Most curling enthusiasts won't recognize the name Joan Mead, but she had a great effect on their favourite pastime.
Mead worked on the CBC's coverage of curling for nearly 20 years, much of it as producer, and was about as enthusiastic as a person can get about the roaring game -- without playing it. She passed away suddenly last week after suffering a heart attack.
As a producer, Mead's best quality was that she listened to the curlers and to the fans. She was constantly coming up with new ideas, bouncing them off the movers and shakers of the game. Not all of them worked, or were even put into practice, but each one was enthusiastically embraced.
And they weren't all as revolutionary as putting microphones on the curlers (something she was involved in back in 1983) or different camera angles, either. In fact, one of Mead's most innovative ideas may seem like a small one, but it worked perfectly. When the CBC came in to broadcast a final or semi-final of a national championship, it usually arrived en masse with more than twice the personnel and equipment that TSN used. Part of that was a track camera, which was effectively a television camera combined with a seat that moved along the ice surface on a track next to the sheet. The camera person sat in the chair and was pushed back and forth in rickshaw fashion by some poor slug. Other assorted CBC personnel also were required on the ice level to operate this machinery.
These techies often blocked the view of the fans in the stands and it became an annual tradition for cries of "Move the camera" to ring down from the seats.
That's where Mead came in. Her first step was to dress all the on-ice people in white coveralls, so they blended in with the ice. And second was to place huge monitors along the length of the sheet so a person who was blocked by the camera could see the action on television.
When things didn't work so well, she was quick to admit defeat. At the Olympic Trials in Brandon, Man., in 1997, Mead introduced a graphic element to the screen that made it appear somewhat similar to a web browser, with all sorts of information appearing on the sides and bottom of the screen wrapped around the live broadcast. While she was big on the format, it was dumped after the viewers stated their displeasure.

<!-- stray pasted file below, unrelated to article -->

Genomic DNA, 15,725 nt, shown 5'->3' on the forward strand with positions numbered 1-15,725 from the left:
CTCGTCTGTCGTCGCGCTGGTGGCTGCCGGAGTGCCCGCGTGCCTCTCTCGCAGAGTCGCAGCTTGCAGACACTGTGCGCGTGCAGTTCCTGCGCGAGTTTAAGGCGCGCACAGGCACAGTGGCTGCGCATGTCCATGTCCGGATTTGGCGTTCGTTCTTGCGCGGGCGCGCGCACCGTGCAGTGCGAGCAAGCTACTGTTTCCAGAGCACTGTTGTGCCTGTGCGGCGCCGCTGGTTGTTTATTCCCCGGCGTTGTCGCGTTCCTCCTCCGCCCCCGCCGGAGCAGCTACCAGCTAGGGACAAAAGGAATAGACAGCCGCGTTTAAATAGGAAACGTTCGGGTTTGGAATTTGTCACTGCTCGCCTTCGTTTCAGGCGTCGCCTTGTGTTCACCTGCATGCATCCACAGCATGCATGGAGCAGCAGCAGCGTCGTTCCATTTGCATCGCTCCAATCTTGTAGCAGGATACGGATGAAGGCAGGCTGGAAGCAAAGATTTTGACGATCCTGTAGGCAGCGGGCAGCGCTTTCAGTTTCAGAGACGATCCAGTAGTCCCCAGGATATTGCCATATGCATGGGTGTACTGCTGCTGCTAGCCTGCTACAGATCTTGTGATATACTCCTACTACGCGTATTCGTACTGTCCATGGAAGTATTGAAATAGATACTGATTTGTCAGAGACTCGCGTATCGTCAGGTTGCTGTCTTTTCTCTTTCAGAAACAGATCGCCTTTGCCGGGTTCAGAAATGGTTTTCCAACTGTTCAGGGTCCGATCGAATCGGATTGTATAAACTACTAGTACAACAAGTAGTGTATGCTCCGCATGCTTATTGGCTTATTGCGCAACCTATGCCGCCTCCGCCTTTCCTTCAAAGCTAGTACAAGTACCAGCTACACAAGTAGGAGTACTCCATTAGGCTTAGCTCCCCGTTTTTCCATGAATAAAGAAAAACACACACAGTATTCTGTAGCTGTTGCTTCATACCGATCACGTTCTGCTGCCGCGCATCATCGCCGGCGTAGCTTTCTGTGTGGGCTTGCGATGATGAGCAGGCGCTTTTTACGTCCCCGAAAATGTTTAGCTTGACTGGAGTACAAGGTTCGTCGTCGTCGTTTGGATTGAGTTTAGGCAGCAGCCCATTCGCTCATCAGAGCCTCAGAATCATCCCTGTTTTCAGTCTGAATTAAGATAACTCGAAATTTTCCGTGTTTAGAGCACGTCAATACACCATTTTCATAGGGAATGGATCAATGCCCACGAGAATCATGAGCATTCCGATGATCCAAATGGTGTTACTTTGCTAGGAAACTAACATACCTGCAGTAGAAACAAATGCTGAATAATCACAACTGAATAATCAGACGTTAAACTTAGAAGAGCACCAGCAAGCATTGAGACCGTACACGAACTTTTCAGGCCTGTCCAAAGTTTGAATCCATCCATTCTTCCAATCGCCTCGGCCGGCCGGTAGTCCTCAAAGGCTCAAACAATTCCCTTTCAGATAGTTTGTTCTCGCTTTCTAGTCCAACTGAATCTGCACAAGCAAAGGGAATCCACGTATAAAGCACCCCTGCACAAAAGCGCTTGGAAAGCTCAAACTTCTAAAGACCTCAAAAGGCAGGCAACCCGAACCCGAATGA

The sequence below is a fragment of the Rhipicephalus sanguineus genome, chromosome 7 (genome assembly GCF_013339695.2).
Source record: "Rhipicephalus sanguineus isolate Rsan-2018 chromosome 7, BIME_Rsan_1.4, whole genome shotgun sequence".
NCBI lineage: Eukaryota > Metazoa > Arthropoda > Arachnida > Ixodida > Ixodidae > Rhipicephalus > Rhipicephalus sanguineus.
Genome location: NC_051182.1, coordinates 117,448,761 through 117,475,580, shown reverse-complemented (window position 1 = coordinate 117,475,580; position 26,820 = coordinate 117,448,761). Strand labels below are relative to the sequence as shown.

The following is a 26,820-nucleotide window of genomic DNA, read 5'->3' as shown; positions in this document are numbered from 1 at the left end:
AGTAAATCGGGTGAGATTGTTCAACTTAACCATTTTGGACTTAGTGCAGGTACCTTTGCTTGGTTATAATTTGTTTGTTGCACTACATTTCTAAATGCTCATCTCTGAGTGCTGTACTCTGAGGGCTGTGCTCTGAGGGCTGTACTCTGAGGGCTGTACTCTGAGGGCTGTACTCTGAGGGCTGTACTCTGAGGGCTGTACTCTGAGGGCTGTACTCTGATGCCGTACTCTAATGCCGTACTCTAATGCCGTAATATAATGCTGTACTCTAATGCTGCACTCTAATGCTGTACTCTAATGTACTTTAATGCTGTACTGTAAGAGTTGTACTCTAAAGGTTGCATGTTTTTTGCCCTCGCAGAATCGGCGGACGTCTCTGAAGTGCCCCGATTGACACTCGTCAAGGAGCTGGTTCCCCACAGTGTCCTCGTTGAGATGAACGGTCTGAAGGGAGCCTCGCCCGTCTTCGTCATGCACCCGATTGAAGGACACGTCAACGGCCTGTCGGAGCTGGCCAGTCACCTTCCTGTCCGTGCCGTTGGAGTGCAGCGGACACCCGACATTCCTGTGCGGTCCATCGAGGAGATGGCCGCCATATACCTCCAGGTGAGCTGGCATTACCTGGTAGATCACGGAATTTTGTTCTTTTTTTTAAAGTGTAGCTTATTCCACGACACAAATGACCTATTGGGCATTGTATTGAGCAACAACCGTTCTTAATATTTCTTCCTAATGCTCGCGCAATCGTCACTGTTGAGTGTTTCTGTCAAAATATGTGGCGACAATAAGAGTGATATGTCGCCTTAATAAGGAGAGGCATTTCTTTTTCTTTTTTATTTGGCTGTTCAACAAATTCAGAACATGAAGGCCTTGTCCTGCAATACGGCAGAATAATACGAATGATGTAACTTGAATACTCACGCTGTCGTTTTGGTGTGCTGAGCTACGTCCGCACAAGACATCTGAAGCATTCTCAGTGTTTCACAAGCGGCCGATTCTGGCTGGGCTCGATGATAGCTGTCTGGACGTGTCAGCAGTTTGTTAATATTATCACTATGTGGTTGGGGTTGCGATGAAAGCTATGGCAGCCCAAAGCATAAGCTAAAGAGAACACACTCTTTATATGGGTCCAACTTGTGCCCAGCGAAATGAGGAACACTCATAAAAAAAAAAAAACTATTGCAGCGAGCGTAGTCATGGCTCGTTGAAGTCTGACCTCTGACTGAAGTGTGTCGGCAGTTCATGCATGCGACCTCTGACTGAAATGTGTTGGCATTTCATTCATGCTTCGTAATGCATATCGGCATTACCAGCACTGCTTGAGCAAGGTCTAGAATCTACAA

But Mead wasn't afraid to try such things, and that's perhaps what made her so successful.
While she wasn't a curler, she was a lover of the game, and fit in perfectly with its social aspects. She and I had an annual bet on whether the Scott Tournament of Hearts or the Labatt Brier would draw a larger television audience. The winner received a dinner from the loser and two years ago, after I was declared the champion, I arrived at the pub across the street from Mead's home to collect. After a long night of debating the greatest curling shot of all time mixed with a healthy portion of the Brier sponsor's products, she looked over and said: "You know, I just love curling."
I lost last year's bet, but I'll never have a chance to pay off. This one's for you, Joan. Cheers. The World Open winners still haven't received any money, although organizer Rudy Ramcharan has been communicating with the teams. The day a Globe and Mail article appeared revealing the financial difficulties, Ramcharan was on the phone promising to make good.
"He said we'd be sent certified cheques in a couple of weeks," said Joe Frans, who is owed $10,000 for his quarter-final appearance in the event. "I don't know if we'll get the money or not, but I hope so."
The wait continues. Playdowns for the Scott Tournament of Hearts have reached the provincial level in most jurisdictions. The national final is set to begin Feb. 19 in Prince George, B.C.
Defending champion Colleen Jones gets a free ride to the final as Team Canada, but several big names won't be around.
In Alberta, former Canadian champion Cathy Borst lost out in the Southern Alberta playdowns, while in Ontario, last year's provincial champ and former Canadian and world winner Kim Gellard was eliminated at the southern playdowns. Bob Weeks can be reached via e-mail: firstname.lastname@example.org